In a poll taken August 11-25, YouGov, a Cambridge University ‚ÄėThink Tank,‚Äô submitted questions to 12,693 adults in the U.S., Britain, Europe, the Middle East, North Africa, Pakistan and China to assess the state of the American presidential election in November and the perceptions and attitudes relative to President Obama and Republican challenger, Mitt Romney. It should be noted that this poll was conducted before the party conventions as well as before the current violent demonstrations now raging in 11 Muslim nations and the attacks on American diplomatic missions in Cairo, Libya, Yemen and today in Sudan. Full details have not yet emerged in the Benghazi, Libya American Consulate Attack (Video), where American Ambassador Christopher Stevens and three other Americans were killed.
It is now suspected by American intelligence analysts to have possibly been a planned terrorist assault‚Ä¶timed to coincide with the anniversary of the 9/11/01 terrorist attacks in America, rather than arising spontaneously as public anti-American demonstrations resulting from the Internet anti-Muslim film trailer, which triggered the earlier Cairo embassy attack. Indeed, Libyans have largely expressed gratitude toward America and the West for helping wrest them from the grip of decades of oppression by Muammar Gaddafi and our Ambassador Stevens was a popular figure there ‚Äď having served as our liaison with the rebel forces - before being named ambassador once they gained independence.
While there was little antipathy expressed (yet) toward the prospect of a Romney Presidency in the Middle East, North Africa and Pakistan, the sentiment in Britain and Europe presented a starkly different picture. Of course, Britain is our closest ally and it ‚Äď and nearly all of the nations of Europe ‚Äď are members of our strongest military alliance, NATO and accordingly ‚Äď more important militarily and economically to American interests in the world.
Of course, the folks at Fox News and American conservatives at-large always denigrate the importance of all things and anything European. But ‚Äď in the ‚Äúreal world‚ÄĚ ‚Äď Europe matters a great deal to American interests at every level of diplomacy, economics and trade. Like it, or not Republicans‚Ä¶we are intertwined. Since coming on the world stage in 2008, President Obama has been well received as a welcome change from the military adventurism that marked the eight years of the George W. Bush presidency and the decade-long Iraq and Afghanistan wars.
As reported by one of Britain‚Äôs premier news media sources, The Guardian, on September 11th, the poll was taken in advance of a September 2012 forum titled: ‚ÄúReputation in the Age of Protest.‚ÄĚ According to The Guardian poll results:
The reputation of the US in Europe risks sinking back to Bush-era levels of unpopularity if Mitt Romney becomes president, according to new international polling published on Tuesday. Only around one in 20 of those surveyed in Britain, France and Germany by YouGov held a positive view of the Republican presidential nominee.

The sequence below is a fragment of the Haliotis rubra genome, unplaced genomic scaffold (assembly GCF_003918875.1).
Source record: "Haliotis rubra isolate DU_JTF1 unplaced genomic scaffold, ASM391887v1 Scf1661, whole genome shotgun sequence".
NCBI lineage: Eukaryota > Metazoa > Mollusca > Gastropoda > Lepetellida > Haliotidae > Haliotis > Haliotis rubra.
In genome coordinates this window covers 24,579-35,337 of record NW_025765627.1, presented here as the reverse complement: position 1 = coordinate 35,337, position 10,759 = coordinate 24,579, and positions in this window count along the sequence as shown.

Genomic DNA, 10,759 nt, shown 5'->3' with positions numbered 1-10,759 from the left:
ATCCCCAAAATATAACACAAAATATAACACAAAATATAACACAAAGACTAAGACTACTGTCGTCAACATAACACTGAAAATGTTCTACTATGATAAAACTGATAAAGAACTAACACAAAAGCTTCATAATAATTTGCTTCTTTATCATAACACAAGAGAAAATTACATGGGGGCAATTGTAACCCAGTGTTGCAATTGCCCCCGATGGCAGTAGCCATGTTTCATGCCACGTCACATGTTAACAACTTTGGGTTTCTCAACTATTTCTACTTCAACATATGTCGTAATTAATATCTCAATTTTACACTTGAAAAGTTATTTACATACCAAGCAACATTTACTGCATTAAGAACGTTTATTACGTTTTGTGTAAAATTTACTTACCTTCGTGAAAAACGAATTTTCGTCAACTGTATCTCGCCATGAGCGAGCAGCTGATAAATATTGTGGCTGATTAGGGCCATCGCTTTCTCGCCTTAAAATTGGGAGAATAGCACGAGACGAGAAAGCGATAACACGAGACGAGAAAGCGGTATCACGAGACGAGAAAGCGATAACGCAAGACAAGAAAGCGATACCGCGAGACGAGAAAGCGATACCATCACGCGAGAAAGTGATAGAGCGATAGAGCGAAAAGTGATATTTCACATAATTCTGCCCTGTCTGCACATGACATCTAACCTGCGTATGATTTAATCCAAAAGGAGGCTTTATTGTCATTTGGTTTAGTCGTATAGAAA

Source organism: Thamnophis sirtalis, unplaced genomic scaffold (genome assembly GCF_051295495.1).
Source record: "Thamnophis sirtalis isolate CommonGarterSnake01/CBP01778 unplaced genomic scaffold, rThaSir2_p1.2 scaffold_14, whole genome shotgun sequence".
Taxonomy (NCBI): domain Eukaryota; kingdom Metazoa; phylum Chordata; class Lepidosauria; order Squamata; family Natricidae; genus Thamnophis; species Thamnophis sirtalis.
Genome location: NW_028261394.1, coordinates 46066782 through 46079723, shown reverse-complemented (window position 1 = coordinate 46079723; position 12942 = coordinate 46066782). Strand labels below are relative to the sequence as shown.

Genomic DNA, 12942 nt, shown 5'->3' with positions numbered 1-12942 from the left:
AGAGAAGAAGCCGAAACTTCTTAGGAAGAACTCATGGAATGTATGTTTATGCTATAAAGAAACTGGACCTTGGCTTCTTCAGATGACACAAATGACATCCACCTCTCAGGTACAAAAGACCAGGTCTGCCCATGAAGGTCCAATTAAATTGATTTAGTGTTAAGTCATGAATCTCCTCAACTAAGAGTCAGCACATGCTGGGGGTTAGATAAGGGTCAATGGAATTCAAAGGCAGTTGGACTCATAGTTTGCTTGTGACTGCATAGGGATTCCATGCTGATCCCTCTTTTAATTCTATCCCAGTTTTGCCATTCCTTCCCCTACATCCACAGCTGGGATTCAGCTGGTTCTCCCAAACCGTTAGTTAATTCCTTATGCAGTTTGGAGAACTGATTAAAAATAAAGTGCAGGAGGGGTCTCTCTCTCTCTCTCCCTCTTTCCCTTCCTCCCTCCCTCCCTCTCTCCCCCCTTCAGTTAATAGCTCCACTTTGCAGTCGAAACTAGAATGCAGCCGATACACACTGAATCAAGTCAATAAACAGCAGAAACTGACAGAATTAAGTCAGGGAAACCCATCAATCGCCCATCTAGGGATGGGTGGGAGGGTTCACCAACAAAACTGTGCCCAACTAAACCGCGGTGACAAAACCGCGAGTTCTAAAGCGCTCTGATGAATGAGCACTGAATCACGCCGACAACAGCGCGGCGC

Forty-seven percent of UK respondents said a Romney victory would make them feel less favourable towards the US, and only 3% would make them feel more favourable.
That sentiment was mirrored in Germany and France, where only 4% and 5% respectively said that he would make them feel more favourable towards the US. In Germany, 48% said it would make them feel less favourable and in France 38%.
It is uncertain how the violent events this past week, throughout the Muslim world, would impact these perceptions. However, Mitt Romney‚Äôs misfiring and misstatements over the violence and failure to condemn the anti-Muslim film do not bode well for his standing or credibility on foreign policy. Indeed, his self-inflicted errors may actually serve to even damage the better feelings toward him heretofore expressed by non-Europeans relative to a possible Romney presidency.
While the poll will likely have little impact on American voters or sway the outcome of our presidential election in November, it is ‚Äď nonetheless ‚Äď worth noting that the populations of our most important geopolitical allies already take a dim view of the Republican presidential candidate and, this may ‚Äď if he is elected ‚Äď pose serious foreign policy challenges to a potential Romney/Ryan Administration.
The current foreign policy challenges posed by the ongoing crisis and violent protests in the Muslim world have already presented President Obama and his administration with a very ‚Äėtricky situation‚Äô. Do the American People now want to ‚Äėchange horses in mid-stream‚Äô and take a gamble on an unproven, untested Mitt Romney and elect a candidate surrounded by Neo-conservatives, blustering for military adventurism in places like Syria and Iran, as well as pursuing a more aggressive prosecution of the war in Afghanistan?